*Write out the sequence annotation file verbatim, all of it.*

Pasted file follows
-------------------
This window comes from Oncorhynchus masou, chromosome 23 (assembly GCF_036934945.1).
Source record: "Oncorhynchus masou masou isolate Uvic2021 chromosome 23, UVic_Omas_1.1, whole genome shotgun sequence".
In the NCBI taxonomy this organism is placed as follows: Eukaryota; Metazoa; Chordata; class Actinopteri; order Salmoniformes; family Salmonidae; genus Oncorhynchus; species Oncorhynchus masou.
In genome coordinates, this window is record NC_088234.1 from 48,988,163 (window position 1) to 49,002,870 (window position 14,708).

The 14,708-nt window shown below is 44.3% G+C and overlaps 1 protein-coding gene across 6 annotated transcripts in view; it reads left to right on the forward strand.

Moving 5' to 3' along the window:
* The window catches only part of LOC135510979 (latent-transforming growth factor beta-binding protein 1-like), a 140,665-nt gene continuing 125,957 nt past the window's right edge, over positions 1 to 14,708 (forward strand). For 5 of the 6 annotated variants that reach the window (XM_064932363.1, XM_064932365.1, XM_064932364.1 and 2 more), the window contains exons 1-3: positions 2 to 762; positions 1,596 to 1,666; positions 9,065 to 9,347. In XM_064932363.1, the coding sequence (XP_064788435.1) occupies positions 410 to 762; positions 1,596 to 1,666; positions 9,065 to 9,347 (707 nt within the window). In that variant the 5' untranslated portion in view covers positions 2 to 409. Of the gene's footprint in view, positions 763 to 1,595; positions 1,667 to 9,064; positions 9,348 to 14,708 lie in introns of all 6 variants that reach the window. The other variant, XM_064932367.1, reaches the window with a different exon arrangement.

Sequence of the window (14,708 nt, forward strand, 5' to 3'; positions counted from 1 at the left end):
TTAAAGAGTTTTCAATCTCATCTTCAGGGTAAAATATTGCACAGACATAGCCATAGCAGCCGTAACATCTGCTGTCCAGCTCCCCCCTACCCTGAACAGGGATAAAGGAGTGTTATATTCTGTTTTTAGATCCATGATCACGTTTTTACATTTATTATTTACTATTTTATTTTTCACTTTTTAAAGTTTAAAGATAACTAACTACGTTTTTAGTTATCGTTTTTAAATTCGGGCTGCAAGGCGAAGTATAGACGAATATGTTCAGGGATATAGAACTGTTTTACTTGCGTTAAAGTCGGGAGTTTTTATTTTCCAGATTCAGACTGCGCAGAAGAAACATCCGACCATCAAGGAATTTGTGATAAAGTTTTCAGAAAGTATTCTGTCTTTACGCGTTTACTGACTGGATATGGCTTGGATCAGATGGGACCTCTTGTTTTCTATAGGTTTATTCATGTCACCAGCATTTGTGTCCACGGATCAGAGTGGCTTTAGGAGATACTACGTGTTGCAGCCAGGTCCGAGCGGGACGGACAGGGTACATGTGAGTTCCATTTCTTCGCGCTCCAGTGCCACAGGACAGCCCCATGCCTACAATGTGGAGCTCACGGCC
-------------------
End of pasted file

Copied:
This window comes from Oncorhynchus masou, chromosome 23 (assembly GCF_036934945.1).
Source record: "Oncorhynchus masou masou isolate Uvic2021 chromosome 23, UVic_Omas_1.1, whole genome shotgun sequence".
In the NCBI taxonomy this organism is placed as follows: Eukaryota; Metazoa; Chordata; class Actinopteri; order Salmoniformes; family Salmonidae; genus Oncorhynchus; species Oncorhynchus masou.
In genome coordinates, this window is record NC_088234.1 from 48,988,163 (window position 1) to 49,002,870 (window position 14,708).

The 14,708-nt window shown below is 44.3% G+C and overlaps 1 protein-coding gene across 6 annotated transcripts in view; it reads left to right on the forward strand.

Moving 5' to 3' along the window:
* The window catches only part of LOC135510979 (latent-transforming growth factor beta-binding protein 1-like), a 140,665-nt gene continuing 125,957 nt past the window's right edge, over positions 1 to 14,708 (forward strand). For 5 of the 6 annotated variants that reach the window (XM_064932363.1, XM_064932365.1, XM_064932364.1 and 2 more), the window contains exons 1-3: positions 2 to 762; positions 1,596 to 1,666; positions 9,065 to 9,347. In XM_064932363.1, the coding sequence (XP_064788435.1) occupies positions 410 to 762; positions 1,596 to 1,666; positions 9,065 to 9,347 (707 nt within the window). In that variant the 5' untranslated portion in view covers positions 2 to 409. Of the gene's footprint in view, positions 763 to 1,595; positions 1,667 to 9,064; positions 9,348 to 14,708 lie in introns of all 6 variants that reach the window. The other variant, XM_064932367.1, reaches the window with a different exon arrangement.

Sequence of the window (14,708 nt, forward strand, 5' to 3'; positions counted from 1 at the left end):
TTAAAGAGTTTTCAATCTCATCTTCAGGGTAAAATATTGCACAGACATAGCCATAGCAGCCGTAACATCTGCTGTCCAGCTCCCCCCTACCCTGAACAGGGATAAAGGAGTGTTATATTCTGTTTTTAGATCCATGATCACGTTTTTACATTTATTATTTACTATTTTATTTTTCACTTTTTAAAGTTTAAAGATAACTAACTACGTTTTTAGTTATCGTTTTTAAATTCGGGCTGCAAGGCGAAGTATAGACGAATATGTTCAGGGATATAGAACTGTTTTACTTGCGTTAAAGTCGGGAGTTTTTATTTTCCAGATTCAGACTGCGCAGAAGAAACATCCGACCATCAAGGAATTTGTGATAAAGTTTTCAGAAAGTATTCTGTCTTTACGCGTTTACTGACTGGATATGGCTTGGATCAGATGGGACCTCTTGTTTTCTATAGGTTTATTCATGTCACCAGCATTTGTGTCCACGGATCAGAGTGGCTTTAGGAGATACTACGTGTTGCAGCCAGGTCCGAGCGGGACGGACAGGGTACATGTGAGTTCCATTTCTTCGCGCTCCAGTGCCACAGGACAGCCCCATGCCTACAATGTGGAGCTCACGGCC